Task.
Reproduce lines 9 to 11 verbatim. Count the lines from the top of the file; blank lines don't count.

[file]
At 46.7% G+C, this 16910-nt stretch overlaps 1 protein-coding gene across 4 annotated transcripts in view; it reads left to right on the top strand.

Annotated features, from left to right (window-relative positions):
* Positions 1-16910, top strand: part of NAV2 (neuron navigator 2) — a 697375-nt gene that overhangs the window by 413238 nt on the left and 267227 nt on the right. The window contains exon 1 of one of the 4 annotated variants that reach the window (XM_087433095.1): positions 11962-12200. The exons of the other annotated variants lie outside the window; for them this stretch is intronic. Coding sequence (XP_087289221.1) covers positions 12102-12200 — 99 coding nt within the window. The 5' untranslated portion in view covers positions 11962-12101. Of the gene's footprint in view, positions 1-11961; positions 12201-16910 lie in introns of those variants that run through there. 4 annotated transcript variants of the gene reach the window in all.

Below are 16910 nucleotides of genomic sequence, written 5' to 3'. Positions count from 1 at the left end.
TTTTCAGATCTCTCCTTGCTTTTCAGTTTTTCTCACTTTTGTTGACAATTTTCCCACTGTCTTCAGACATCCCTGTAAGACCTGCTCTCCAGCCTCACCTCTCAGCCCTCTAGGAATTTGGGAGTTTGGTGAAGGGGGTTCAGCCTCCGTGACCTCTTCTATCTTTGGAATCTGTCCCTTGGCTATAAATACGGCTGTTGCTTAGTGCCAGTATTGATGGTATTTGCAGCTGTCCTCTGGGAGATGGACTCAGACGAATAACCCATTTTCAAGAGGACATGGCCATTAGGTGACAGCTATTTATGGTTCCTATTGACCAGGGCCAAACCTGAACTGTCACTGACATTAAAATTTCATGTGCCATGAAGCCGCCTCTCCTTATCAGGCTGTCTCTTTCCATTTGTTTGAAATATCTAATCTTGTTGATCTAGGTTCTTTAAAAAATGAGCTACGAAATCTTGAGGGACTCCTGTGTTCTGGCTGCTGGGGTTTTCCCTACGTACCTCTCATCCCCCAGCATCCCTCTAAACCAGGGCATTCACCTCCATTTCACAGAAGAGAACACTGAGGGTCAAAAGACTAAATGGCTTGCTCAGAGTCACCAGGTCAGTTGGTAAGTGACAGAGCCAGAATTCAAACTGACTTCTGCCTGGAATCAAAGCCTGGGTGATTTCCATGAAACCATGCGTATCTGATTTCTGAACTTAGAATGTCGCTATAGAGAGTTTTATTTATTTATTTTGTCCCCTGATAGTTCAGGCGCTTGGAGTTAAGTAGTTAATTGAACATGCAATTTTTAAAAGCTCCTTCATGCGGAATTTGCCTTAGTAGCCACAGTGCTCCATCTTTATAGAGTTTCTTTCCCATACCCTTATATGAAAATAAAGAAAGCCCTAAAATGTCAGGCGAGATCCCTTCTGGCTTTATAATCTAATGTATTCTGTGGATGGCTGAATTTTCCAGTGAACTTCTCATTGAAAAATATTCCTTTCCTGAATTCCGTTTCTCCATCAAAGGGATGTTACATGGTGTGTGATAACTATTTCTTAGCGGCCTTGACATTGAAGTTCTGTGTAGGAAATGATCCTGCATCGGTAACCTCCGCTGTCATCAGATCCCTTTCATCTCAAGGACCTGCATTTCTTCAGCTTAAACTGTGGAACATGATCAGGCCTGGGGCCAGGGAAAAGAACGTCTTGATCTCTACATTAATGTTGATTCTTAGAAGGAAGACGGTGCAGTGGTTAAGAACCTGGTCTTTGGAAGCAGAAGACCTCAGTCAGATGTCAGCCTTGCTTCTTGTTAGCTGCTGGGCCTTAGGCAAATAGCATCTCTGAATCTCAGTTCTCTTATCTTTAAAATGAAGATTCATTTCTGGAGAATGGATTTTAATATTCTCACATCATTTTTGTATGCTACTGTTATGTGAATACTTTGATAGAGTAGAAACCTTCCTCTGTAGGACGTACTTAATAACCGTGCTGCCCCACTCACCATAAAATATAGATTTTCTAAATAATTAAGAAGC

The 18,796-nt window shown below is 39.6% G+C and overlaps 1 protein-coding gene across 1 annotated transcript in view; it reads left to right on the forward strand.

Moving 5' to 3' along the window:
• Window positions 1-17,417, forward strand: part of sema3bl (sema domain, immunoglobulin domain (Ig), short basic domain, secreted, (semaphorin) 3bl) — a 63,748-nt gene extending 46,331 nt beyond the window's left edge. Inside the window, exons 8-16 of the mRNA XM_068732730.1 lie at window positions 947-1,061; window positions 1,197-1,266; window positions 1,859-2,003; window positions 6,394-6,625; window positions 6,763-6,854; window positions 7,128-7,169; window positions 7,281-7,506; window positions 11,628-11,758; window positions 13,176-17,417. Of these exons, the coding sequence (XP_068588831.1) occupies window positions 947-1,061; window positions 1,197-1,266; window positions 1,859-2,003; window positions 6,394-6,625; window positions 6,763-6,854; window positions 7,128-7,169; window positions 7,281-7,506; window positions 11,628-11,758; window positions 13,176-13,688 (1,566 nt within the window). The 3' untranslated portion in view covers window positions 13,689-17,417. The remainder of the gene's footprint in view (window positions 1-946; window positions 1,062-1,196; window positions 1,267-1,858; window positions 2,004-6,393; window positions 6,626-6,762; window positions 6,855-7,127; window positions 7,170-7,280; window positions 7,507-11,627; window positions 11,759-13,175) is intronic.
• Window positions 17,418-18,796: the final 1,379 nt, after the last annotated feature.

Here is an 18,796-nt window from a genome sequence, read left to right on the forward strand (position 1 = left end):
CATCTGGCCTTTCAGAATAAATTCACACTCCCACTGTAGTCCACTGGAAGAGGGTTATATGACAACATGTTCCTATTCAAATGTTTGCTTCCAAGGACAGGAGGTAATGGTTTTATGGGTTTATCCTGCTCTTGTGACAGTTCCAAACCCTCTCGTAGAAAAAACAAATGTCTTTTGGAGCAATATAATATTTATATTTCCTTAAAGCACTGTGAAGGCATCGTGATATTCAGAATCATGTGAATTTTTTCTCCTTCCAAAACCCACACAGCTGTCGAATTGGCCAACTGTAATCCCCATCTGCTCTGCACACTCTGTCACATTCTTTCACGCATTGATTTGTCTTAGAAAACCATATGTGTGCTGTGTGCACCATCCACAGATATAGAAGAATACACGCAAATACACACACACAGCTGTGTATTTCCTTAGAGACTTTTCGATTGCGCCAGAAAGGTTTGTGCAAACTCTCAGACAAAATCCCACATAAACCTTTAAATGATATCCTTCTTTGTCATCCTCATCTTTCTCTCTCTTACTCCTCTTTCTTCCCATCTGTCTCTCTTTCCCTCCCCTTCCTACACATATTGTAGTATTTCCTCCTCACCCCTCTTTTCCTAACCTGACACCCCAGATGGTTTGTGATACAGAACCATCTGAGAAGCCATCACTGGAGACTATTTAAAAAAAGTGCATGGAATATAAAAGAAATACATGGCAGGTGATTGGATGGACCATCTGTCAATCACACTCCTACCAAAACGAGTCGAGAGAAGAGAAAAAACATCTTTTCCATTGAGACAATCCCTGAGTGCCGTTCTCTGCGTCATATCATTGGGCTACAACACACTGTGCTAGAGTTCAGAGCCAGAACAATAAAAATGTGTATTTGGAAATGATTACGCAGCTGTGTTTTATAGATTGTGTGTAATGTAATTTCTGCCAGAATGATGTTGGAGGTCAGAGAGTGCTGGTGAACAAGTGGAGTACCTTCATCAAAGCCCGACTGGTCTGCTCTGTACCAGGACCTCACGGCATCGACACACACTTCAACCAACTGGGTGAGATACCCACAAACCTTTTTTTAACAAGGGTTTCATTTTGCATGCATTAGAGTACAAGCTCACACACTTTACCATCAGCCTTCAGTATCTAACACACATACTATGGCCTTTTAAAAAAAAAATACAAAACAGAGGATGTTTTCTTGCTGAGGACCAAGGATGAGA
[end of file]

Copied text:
• Window positions 17,418-18,796: the final 1,379 nt, after the last annotated feature.

Here is an 18,796-nt window from a genome sequence, read left to right on the forward strand (position 1 = left end):
CATCTGGCCTTTCAGAATAAATTCACACTCCCACTGTAGTCCACTGGAAGAGGGTTATATGACAACATGTTCCTATTCAAATGTTTGCTTCCAAGGACAGGAGGTAATGGTTTTATGGGTTTATCCTGCTCTTGTGACAGTTCCAAACCCTCTCGTAGAAAAAACAAATGTCTTTTGGAGCAATATAATATTTATATTTCCTTAAAGCACTGTGAAGGCATCGTGATATTCAGAATCATGTGAATTTTTTCTCCTTCCAAAACCCACACAGCTGTCGAATTGGCCAACTGTAATCCCCATCTGCTCTGCACACTCTGTCACATTCTTTCACGCATTGATTTGTCTTAGAAAACCATATGTGTGCTGTGTGCACCATCCACAGATATAGAAGAATACACGCAAATACACACACACAGCTGTGTATTTCCTTAGAGACTTTTCGATTGCGCCAGAAAGGTTTGTGCAAACTCTCAGACAAAATCCCACATAAACCTTTAAATGATATCCTTCTTTGTCATCCTCATCTTTCTCTCTCTTACTCCTCTTTCTTCCCATCTGTCTCTCTTTCCCTCCCCTTCCTACACATATTGTAGTATTTCCTCCTCACCCCTCTTTTCCTAACCTGACACCCCAGATGGTTTGTGATACAGAACCATCTGAGAAGCCATCACTGGAGACTATTTAAAAAAAGTGCATGGAATATAAAAGAAATACATGGCAGGTGATTGGATGGACCATCTGTCAATCACACTCCTACCAAAACGAGTCGAGAGAAGAGAAAAAACATCTTTTCCATTGAGACAATCCCTGAGTGCCGTTCTCTGCGTCATATCATTGGGCTACAACACACTGTGCTAGAGTTCAGAGCCAGAACAATAAAAATGTGTATTTGGAAATGATTACGCAGCTGTGTTTTATAGATTGTGTGTAATGTAATTTCTGCCAGAATGATGTTGGAGGTCAGAGAGTGCTGGTGAACAAGTGGAGTACCTTCATCAAAGCCCGACTGGTCTGCTCTGTACCAGGACCTCACGGCATCGACACACACTTCAACCAACTGGGTGAGATACCCACAAACCTTTTTTTAACAAGGGTTTCATTTTGCATGCATTAGAGTACAAGCTCACACACTTTACCATCAGCCTTCAGTATCTAACACACATACTATGGCCTTTTAAAAAAAAAATACAAAACAGAGGATGTTTTCTTGCTGAGGACCAAGGATGAGA